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Goals in 2006
Having been successful with all our launches last year, we'd like to make continue our steady progress this year. Three rockets are waiting for launch at the beginning of the year, and four more after April. Hopefully, everything will go smoothly, without delays.
Planting seeds for the future is also very important. Satellites for Earth observation and environmental measurement will be further developed this year.
In addition, we are planning more collaboration with the private sector. We are considering the use of small satellites, which can now be produced by nongovernmental bodies. And we would like to set up a program to help manufacturers test components and materials in space more economically, by providing launch opportunities. A small satellite launch can piggyback on that of a large satellite if there is enough room, so the private sector will benefit if we can release information about launch timing and orbit direction in advance. If nongovernmental bodies are given sufficient notice, they will have enough time to plan to participate. We would like to provide this opportunity to other Asian countries as well.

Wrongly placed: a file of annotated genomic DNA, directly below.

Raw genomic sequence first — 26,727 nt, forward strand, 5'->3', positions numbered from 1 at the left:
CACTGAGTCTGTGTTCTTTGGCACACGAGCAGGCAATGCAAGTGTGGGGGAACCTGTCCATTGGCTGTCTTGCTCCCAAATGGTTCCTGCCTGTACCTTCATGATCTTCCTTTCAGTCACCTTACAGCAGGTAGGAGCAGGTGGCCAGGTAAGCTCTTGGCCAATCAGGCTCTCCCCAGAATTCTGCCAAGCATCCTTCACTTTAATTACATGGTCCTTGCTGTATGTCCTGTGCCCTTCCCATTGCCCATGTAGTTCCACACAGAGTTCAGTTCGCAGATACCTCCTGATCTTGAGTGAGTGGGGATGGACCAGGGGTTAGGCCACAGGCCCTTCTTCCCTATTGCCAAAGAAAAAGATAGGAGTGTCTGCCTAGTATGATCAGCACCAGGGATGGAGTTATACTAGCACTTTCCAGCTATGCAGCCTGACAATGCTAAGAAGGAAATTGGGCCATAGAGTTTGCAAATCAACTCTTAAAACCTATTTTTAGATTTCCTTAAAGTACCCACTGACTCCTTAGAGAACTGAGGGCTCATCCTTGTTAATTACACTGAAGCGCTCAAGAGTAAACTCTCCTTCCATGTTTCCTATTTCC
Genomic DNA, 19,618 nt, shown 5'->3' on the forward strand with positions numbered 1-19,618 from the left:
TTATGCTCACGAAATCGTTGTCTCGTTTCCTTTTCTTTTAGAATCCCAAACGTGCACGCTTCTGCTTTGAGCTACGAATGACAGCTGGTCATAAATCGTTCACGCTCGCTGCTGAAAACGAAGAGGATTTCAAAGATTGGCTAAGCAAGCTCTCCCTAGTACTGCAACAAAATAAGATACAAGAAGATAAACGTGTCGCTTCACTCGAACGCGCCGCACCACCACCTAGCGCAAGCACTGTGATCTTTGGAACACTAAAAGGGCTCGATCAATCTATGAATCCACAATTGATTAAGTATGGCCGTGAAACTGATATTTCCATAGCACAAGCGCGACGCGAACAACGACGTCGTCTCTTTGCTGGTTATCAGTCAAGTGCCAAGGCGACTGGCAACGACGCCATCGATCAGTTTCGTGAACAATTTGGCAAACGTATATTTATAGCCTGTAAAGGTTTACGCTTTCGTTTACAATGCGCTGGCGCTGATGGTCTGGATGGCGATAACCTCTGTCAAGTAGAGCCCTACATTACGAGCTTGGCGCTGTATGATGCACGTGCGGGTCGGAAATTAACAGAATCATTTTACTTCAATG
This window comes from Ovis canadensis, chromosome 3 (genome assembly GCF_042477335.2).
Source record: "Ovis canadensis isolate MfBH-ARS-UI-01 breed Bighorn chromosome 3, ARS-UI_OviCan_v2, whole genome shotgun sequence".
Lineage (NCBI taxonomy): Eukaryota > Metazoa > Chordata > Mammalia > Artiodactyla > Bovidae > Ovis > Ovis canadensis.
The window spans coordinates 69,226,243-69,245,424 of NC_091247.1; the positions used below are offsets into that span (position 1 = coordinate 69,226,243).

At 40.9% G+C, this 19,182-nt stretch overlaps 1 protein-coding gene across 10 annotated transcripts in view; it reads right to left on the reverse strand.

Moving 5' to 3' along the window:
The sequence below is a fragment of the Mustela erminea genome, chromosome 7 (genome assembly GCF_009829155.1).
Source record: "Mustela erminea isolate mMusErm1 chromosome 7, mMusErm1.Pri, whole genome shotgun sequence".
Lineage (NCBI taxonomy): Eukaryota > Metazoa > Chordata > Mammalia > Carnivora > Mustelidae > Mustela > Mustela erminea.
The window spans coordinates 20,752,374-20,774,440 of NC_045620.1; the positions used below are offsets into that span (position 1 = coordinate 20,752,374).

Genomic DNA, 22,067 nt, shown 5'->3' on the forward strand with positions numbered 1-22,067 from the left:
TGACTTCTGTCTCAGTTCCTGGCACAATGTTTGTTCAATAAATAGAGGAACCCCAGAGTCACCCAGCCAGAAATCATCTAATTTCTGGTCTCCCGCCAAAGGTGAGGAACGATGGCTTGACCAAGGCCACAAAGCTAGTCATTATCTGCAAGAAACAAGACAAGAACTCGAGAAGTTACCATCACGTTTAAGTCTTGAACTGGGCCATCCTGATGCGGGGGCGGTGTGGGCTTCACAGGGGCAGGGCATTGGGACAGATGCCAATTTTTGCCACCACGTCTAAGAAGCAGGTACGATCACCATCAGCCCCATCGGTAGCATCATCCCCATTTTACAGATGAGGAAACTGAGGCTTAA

Regular Rocket Launches
Launching three rockets in just 31 days, in January and February, is the main event for this year: first, the Advanced Land Observing Satellite, ALOS, by H-IIA F8 on January 19; next, the Multi-functional Transport Satellite 2, MTSAT-2, by H-IIA F9 on February 15; and finally the Infrared Astronomy Satellite, ASTRO-F, by M-V-8 on February 18. We are using two H-IIA rockets and one M-V rocket, and although the launch locations will be different, we have never attempted to launch as many as three rockets in one month.
We are hoping to be able to launch rockets regularly in the future, so this is our rehearsal. It is quite challenging for those who are in charge, as we cannot make it happen without overcoming many difficulties. We have been preparing very hard since the end of last year, and would like to demonstrate our capability of operating two launches at the same time.
H-IIA Launch Vehicle (Photo)

H-IIA Launch Vehicle
M-V Launch Vehicle (Photo)

M-V Launch Vehicle

The Importance of Dialogue with the Public
It is absolutely imperative to keep the Japanese people informed about JAXA's activities. Last year was very successful in that sense, with Astronaut Noguchi's flight on the space shuttle and Hayabusa's arrival on Itokawa. Taking advantage of this increased public profile, we will create opportunities for meeting with the public through regular JAXA Town Hall Meetings, for example. Since journalists act as an important bridge between JAXA and the public, we need to release as much information as possible to the media. In addition, JAXA will make greater efforts to educate the public about aerospace development.
Thank you for your continued support this year.

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